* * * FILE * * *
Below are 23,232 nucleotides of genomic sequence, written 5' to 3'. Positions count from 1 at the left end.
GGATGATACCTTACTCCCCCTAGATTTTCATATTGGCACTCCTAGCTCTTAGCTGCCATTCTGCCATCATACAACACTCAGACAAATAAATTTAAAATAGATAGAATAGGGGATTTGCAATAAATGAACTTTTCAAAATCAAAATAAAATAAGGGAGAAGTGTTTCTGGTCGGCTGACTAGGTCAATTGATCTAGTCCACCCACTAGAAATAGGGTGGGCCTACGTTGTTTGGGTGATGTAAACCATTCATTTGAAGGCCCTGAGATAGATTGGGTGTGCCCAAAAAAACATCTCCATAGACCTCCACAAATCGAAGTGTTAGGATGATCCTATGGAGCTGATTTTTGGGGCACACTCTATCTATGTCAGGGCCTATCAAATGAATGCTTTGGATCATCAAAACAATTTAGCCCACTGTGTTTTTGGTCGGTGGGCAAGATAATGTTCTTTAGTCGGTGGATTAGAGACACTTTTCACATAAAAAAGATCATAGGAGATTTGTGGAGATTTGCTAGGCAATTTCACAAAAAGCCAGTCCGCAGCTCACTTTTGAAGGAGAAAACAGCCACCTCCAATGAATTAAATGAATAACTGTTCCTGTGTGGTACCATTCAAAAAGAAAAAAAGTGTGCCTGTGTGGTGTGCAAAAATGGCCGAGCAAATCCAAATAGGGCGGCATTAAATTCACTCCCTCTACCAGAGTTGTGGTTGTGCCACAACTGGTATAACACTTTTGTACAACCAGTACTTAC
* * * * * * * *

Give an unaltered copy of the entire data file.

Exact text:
Below are 23,232 nucleotides of genomic sequence, written 5' to 3'. Positions count from 1 at the left end.
GGATGATACCTTACTCCCCCTAGATTTTCATATTGGCACTCCTAGCTCTTAGCTGCCATTCTGCCATCATACAACACTCAGACAAATAAATTTAAAATAGATAGAATAGGGGATTTGCAATAAATGAACTTTTCAAAATCAAAATAAAATAAGGGAGAAGTGTTTCTGGTCGGCTGACTAGGTCAATTGATCTAGTCCACCCACTAGAAATAGGGTGGGCCTACGTTGTTTGGGTGATGTAAACCATTCATTTGAAGGCCCTGAGATAGATTGGGTGTGCCCAAAAAAACATCTCCATAGACCTCCACAAATCGAAGTGTTAGGATGATCCTATGGAGCTGATTTTTGGGGCACACTCTATCTATGTCAGGGCCTATCAAATGAATGCTTTGGATCATCAAAACAATTTAGCCCACTGTGTTTTTGGTCGGTGGGCAAGATAATGTTCTTTAGTCGGTGGATTAGAGACACTTTTCACATAAAAAAGATCATAGGAGATTTGTGGAGATTTGCTAGGCAATTTCACAAAAAGCCAGTCCGCAGCTCACTTTTGAAGGAGAAAACAGCCACCTCCAATGAATTAAATGAATAACTGTTCCTGTGTGGTACCATTCAAAAAGAAAAAAAGTGTGCCTGTGTGGTGTGCAAAAATGGCCGAGCAAATCCAAATAGGGCGGCATTAAATTCACTCCCTCTACCAGAGTTGTGGTTGTGCCACAACTGGTATAACACTTTTGTACAACCAGTACTTAC